OCTOBER 6 & 7, 2018
Wild West BIRD Fest
BIRDING HISTORIC SITES RAPTOR SHOWS
AND TEXAS MOUNTAIN TRAIL HISTORIC TREK
IN ALPINE, MARATHON, FORT DAVIS & MARFA
your BIG BEND starts here ALPINE’s central location offers easy access to everything the Big Bend has to offer, plus the best variety of guest lodging, dining, shopping and nightlife in the region. See us on Facebook or Twitter for the latest event info.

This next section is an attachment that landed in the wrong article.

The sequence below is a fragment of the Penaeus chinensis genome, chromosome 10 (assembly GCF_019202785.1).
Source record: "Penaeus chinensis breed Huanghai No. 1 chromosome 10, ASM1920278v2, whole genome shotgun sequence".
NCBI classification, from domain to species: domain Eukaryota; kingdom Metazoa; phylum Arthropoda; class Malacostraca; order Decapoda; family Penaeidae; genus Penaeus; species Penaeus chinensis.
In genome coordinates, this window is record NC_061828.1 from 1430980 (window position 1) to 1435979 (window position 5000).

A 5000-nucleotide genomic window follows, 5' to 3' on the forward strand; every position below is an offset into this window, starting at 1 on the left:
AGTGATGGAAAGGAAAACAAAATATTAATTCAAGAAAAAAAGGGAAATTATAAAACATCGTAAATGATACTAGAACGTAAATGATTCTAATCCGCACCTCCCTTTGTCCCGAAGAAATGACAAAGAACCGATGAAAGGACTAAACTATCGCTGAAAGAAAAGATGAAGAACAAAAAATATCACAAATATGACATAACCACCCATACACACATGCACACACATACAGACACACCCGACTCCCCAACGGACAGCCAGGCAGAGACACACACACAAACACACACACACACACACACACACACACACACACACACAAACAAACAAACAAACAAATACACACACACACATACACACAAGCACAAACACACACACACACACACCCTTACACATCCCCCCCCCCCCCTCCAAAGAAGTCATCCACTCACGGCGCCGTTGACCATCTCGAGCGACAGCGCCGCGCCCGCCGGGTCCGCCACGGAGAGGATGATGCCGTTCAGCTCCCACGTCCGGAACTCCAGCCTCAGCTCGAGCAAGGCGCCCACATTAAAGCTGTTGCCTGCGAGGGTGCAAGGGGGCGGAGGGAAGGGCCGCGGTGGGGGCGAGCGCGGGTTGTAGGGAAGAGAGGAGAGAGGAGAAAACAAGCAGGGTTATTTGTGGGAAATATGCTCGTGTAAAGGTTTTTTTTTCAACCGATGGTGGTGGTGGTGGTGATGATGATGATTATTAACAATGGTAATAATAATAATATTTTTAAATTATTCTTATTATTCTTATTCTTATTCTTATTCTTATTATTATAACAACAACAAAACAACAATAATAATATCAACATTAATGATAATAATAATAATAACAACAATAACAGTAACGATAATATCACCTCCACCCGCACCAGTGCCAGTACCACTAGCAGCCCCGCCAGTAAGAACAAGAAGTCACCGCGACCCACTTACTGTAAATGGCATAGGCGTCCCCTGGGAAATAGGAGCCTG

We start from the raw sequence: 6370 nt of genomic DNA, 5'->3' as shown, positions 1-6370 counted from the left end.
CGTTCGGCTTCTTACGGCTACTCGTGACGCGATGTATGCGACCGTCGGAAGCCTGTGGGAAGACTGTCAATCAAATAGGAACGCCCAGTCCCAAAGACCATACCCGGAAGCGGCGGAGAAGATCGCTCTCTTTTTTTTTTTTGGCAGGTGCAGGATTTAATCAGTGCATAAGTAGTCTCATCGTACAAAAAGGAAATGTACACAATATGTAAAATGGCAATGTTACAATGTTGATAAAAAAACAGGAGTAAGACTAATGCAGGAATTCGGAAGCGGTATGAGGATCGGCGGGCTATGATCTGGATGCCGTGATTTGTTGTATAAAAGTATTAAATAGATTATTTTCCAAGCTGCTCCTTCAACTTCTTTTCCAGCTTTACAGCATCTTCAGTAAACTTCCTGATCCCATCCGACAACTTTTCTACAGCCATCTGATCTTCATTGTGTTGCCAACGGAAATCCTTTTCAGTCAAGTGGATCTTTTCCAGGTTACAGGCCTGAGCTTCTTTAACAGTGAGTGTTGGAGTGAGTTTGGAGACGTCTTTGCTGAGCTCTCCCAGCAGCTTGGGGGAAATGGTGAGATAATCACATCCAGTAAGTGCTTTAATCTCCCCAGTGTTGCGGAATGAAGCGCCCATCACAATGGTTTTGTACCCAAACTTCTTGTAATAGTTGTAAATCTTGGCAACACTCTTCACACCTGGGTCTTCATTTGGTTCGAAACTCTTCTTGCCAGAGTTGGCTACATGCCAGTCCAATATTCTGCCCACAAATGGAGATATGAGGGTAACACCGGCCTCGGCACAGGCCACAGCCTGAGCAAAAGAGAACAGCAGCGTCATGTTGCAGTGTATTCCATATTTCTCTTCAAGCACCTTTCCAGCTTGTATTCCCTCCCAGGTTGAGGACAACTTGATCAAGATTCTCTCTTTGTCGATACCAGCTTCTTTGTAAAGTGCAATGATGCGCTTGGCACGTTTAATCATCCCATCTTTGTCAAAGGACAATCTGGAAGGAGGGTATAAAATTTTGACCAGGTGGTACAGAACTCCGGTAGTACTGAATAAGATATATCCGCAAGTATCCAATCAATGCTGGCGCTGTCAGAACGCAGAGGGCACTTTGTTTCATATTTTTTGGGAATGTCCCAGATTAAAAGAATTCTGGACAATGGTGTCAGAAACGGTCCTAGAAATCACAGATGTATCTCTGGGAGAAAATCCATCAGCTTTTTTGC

© J. Griffis Smith
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© J. Griffis Smith
Texas Mountain Trail Visit Big Bend and Visit Alpine proudly present:
WILD WEST BIRD FEST AND TEXAS MOUNTAIN TRAIL HISTORIC TREK
This two day event features birding events and opportunities, historical site presentations and itineraries and live raptor shows in Brewster, Jeff Davis and Presidio Counties. 2018 SCHEDULE OF EVENTS AND SITES TO SEE